The same Indian media which could not muster the courage to call out China for letting the Wuhan virus spread its tentacles across the world and wreak havoc for the global community had a field day recently when the World Health Organisation decided to label the B.1.617 variant of SARS-COV-2, which is known to have caused the second wave of coronavirus in India as a “variant of concern”. Importantly, the WHO had not called the said variant an ‘Indian’ one, however, our mainstream media – suffering from an identity crisis of unprecedented magnitude, decided to refer to the strain as an ‘Indian variant’.
The WHO had said in a 32-page document published on Tuesday that the B.1.617 variant of SARS-COV-2 – the virus that causes the Covid-19 disease – was first found in India in October 2020. The report said that it has “increased transmissibility” and has been found in 44 countries. The WHO added, “As such, we are classifying this as a variant of concern at the global level.” Indian media, however, took it upon themselves to refer to the variant in all its subsequent reports as the ‘Indian variant’. As a consequence, the government and even WHO were forced to issue separate clarifications.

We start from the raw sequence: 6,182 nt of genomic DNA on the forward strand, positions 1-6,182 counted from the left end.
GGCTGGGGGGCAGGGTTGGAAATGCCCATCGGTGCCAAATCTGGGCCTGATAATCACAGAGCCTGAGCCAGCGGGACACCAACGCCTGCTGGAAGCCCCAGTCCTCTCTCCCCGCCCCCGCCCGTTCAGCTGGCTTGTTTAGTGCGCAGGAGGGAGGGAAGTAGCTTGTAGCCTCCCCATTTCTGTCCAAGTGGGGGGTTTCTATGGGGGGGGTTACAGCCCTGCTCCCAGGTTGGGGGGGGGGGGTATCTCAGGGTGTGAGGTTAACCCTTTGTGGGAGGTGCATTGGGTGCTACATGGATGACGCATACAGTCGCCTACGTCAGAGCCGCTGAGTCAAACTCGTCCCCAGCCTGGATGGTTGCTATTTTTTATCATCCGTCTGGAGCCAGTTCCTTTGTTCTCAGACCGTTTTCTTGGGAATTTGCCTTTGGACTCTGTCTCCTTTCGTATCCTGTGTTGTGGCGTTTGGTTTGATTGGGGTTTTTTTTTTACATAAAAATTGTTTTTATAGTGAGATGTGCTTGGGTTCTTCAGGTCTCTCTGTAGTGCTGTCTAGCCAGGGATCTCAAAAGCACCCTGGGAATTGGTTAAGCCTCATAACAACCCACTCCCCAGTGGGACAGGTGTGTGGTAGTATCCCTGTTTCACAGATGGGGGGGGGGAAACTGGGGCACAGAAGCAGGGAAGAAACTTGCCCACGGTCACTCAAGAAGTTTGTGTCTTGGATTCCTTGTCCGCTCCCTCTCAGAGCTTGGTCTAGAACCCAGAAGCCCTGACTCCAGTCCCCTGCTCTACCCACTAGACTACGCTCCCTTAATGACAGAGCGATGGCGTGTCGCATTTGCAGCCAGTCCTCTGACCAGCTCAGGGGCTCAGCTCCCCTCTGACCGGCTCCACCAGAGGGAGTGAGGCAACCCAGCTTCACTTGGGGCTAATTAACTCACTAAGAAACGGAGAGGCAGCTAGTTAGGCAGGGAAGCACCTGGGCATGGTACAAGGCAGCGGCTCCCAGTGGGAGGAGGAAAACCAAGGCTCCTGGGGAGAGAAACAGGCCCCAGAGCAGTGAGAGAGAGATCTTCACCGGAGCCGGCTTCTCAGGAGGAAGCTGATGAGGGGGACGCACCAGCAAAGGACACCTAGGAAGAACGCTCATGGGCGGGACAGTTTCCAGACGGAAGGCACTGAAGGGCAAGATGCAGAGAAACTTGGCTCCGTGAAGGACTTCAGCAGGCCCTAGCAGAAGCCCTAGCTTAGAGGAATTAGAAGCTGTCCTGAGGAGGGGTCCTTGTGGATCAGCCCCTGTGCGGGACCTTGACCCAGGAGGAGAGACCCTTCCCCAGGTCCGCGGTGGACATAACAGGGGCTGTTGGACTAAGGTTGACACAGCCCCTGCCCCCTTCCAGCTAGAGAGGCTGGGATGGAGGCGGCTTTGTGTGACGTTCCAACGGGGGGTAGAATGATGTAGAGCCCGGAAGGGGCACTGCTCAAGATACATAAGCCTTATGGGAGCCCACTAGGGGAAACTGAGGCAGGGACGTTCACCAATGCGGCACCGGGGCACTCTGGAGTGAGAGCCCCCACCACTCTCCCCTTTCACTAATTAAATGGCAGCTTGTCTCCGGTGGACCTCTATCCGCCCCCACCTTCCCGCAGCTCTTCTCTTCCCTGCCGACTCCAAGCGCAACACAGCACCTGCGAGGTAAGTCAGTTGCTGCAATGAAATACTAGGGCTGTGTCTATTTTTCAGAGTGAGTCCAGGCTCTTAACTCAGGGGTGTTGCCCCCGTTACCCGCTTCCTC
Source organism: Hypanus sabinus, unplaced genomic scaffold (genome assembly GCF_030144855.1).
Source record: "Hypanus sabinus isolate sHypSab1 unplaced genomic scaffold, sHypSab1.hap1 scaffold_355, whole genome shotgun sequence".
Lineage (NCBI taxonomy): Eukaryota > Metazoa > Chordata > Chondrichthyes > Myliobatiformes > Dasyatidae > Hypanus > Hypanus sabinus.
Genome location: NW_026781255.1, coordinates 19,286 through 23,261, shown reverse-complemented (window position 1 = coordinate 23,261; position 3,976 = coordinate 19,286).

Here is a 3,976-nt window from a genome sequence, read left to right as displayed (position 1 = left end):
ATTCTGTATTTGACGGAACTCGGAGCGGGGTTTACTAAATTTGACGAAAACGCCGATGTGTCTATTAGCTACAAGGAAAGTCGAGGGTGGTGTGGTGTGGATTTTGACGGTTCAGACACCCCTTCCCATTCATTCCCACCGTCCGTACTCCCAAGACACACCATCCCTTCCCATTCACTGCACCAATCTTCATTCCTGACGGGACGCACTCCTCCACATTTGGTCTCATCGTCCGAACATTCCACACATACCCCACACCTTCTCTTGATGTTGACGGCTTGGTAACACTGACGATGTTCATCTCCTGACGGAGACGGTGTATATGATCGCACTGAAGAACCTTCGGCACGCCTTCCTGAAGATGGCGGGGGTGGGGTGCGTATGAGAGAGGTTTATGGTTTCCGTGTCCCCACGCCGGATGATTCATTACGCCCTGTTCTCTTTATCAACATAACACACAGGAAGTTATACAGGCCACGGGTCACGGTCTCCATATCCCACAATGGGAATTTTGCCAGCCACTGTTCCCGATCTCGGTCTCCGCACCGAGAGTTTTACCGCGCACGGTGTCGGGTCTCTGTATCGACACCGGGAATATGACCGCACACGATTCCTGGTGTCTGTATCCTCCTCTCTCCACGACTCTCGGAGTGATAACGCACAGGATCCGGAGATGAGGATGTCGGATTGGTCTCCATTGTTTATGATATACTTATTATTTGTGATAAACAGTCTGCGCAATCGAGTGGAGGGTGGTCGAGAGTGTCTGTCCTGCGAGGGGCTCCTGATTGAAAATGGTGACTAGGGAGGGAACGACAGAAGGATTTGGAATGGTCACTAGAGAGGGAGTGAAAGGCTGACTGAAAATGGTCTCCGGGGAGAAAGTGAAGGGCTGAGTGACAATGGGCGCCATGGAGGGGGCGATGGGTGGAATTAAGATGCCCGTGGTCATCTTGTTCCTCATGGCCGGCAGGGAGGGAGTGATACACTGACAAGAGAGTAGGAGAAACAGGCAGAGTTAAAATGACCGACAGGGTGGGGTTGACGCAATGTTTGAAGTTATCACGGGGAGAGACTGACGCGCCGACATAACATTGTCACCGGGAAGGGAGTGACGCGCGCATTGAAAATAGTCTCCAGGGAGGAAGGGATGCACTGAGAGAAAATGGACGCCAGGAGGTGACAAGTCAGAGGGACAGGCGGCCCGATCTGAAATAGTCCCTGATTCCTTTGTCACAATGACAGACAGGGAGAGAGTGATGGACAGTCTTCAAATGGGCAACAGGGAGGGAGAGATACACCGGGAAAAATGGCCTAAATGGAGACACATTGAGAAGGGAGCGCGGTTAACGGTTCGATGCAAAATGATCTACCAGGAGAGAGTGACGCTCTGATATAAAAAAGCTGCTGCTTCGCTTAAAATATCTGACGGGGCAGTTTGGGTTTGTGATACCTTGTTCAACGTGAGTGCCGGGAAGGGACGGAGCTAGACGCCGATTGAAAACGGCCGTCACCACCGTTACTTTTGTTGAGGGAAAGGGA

In an official statement calling out the media for its unscientific approach to coverage, the government said, “Several media reports have covered the news of WHO classifying B.1.617 as variant of global concern. Some of these reports have termed the B.1.617 variant of the coronavirus as an ‘Indian Variant’. These media reports are without any basis, and unfounded.” The statement added, “This is to clarify that WHO has not associated the term ‘Indian Variant’ with the B.1.617 variant of the coronavirus in its 32-page document. In fact, the word “Indian” has not been used in its report on the matter.”
In a separate statement rebuffing the style of Indian media pertaining to its coverage of the news, the World Health Organisation said, “WHO does not identify viruses or variants with names of countries they are first reported from. We refer to them by their scientific names and request all to do the same for consistency.”
WHO does not identify viruses or variants with names of countries they are first reported from. We refer to them by their scientific names and request all to do the same for consistency. @PTI_News @PIB_India @ANI @timesofindia @htTweets @IndianExpress @the_hindu @MoHFW_INDIA
— WHO South-East Asia (@WHOSEARO) May 12, 2021
It is therefore evident that the media referring to the latest variant as the ‘Indian’ one was a brazen hitjob against the country, and an attempt to besmirch the nation’s name internationally. Had the government and WHO not pulled up the media, they would have pleasantly continued calling B.1.617 strain the “Indian variant”.